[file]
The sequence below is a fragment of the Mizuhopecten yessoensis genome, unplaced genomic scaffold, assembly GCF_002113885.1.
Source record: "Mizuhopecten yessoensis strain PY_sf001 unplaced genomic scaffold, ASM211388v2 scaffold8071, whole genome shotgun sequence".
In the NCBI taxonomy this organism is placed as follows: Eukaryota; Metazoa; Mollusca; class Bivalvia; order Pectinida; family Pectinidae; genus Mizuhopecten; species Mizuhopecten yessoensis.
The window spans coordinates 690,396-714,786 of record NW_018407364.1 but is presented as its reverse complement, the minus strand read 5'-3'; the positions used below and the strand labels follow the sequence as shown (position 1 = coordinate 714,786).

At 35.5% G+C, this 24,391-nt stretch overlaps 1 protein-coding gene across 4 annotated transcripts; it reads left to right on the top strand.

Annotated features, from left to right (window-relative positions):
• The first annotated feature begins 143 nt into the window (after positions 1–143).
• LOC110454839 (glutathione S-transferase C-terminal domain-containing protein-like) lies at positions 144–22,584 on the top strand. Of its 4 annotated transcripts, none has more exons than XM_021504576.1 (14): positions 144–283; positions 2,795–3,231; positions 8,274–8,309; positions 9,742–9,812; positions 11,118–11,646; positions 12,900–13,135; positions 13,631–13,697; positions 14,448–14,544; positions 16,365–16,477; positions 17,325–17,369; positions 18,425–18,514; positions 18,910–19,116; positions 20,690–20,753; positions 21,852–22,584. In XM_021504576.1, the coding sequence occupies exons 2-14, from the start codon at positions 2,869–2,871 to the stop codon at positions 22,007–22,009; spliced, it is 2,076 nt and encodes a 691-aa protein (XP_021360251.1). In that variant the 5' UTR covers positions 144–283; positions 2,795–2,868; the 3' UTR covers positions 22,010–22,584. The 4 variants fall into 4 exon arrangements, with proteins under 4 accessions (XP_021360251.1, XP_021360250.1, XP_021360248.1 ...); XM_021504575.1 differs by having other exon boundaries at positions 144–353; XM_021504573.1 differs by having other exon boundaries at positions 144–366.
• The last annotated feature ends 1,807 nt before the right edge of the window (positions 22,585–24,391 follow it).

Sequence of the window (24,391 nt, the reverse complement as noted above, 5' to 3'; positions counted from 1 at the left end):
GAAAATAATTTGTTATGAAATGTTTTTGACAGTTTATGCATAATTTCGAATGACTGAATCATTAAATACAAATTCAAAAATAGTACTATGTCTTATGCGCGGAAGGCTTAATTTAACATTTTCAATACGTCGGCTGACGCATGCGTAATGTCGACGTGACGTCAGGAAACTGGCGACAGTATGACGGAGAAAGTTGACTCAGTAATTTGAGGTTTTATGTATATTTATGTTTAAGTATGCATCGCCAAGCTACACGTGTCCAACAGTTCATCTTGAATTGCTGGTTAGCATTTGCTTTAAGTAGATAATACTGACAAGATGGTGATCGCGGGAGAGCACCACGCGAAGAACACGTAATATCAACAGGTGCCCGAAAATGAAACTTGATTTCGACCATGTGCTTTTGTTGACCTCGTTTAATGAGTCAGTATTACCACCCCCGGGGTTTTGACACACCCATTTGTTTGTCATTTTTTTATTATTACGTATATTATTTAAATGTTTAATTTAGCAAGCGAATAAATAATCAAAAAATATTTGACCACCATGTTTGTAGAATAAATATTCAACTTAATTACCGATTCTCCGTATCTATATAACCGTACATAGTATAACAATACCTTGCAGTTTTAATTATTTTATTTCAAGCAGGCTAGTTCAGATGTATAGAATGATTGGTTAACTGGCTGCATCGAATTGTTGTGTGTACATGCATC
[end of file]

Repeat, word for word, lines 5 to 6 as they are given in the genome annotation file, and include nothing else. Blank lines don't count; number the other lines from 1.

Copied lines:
At 35.5% G+C, this 24,391-nt stretch overlaps 1 protein-coding gene across 4 annotated transcripts; it reads left to right on the top strand.

Annotated features, from left to right (window-relative positions):